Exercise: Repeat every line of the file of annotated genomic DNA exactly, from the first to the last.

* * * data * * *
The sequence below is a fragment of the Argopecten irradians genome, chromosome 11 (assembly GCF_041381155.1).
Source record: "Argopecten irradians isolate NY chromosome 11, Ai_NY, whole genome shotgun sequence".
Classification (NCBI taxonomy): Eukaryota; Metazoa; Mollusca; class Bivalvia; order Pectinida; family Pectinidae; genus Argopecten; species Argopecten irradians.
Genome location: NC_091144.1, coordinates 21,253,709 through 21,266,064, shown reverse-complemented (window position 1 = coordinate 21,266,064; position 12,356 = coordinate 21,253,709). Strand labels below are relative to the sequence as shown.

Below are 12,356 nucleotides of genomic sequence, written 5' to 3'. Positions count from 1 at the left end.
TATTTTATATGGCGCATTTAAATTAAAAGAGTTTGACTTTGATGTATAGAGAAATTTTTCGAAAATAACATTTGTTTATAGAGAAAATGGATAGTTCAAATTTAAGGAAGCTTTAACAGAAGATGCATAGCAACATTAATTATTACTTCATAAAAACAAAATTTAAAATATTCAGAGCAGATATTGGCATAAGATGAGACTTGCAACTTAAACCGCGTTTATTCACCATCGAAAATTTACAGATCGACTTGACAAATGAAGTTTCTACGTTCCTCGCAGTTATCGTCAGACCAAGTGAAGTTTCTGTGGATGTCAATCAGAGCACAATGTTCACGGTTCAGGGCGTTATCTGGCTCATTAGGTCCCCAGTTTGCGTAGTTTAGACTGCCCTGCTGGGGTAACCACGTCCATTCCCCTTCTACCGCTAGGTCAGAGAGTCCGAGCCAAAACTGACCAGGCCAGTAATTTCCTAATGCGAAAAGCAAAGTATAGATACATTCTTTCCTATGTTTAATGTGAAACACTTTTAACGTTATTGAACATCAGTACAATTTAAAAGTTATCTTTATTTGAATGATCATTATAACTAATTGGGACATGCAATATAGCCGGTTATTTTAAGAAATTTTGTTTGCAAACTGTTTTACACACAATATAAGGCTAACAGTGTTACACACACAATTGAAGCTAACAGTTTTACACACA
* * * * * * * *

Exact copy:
The sequence below is a fragment of the Argopecten irradians genome, chromosome 11 (assembly GCF_041381155.1).
Source record: "Argopecten irradians isolate NY chromosome 11, Ai_NY, whole genome shotgun sequence".
Classification (NCBI taxonomy): Eukaryota; Metazoa; Mollusca; class Bivalvia; order Pectinida; family Pectinidae; genus Argopecten; species Argopecten irradians.
Genome location: NC_091144.1, coordinates 21,253,709 through 21,266,064, shown reverse-complemented (window position 1 = coordinate 21,266,064; position 12,356 = coordinate 21,253,709). Strand labels below are relative to the sequence as shown.

Below are 12,356 nucleotides of genomic sequence, written 5' to 3'. Positions count from 1 at the left end.
TATTTTATATGGCGCATTTAAATTAAAAGAGTTTGACTTTGATGTATAGAGAAATTTTTCGAAAATAACATTTGTTTATAGAGAAAATGGATAGTTCAAATTTAAGGAAGCTTTAACAGAAGATGCATAGCAACATTAATTATTACTTCATAAAAACAAAATTTAAAATATTCAGAGCAGATATTGGCATAAGATGAGACTTGCAACTTAAACCGCGTTTATTCACCATCGAAAATTTACAGATCGACTTGACAAATGAAGTTTCTACGTTCCTCGCAGTTATCGTCAGACCAAGTGAAGTTTCTGTGGATGTCAATCAGAGCACAATGTTCACGGTTCAGGGCGTTATCTGGCTCATTAGGTCCCCAGTTTGCGTAGTTTAGACTGCCCTGCTGGGGTAACCACGTCCATTCCCCTTCTACCGCTAGGTCAGAGAGTCCGAGCCAAAACTGACCAGGCCAGTAATTTCCTAATGCGAAAAGCAAAGTATAGATACATTCTTTCCTATGTTTAATGTGAAACACTTTTAACGTTATTGAACATCAGTACAATTTAAAAGTTATCTTTATTTGAATGATCATTATAACTAATTGGGACATGCAATATAGCCGGTTATTTTAAGAAATTTTGTTTGCAAACTGTTTTACACACAATATAAGGCTAACAGTGTTACACACACAATTGAAGCTAACAGTTTTACACACA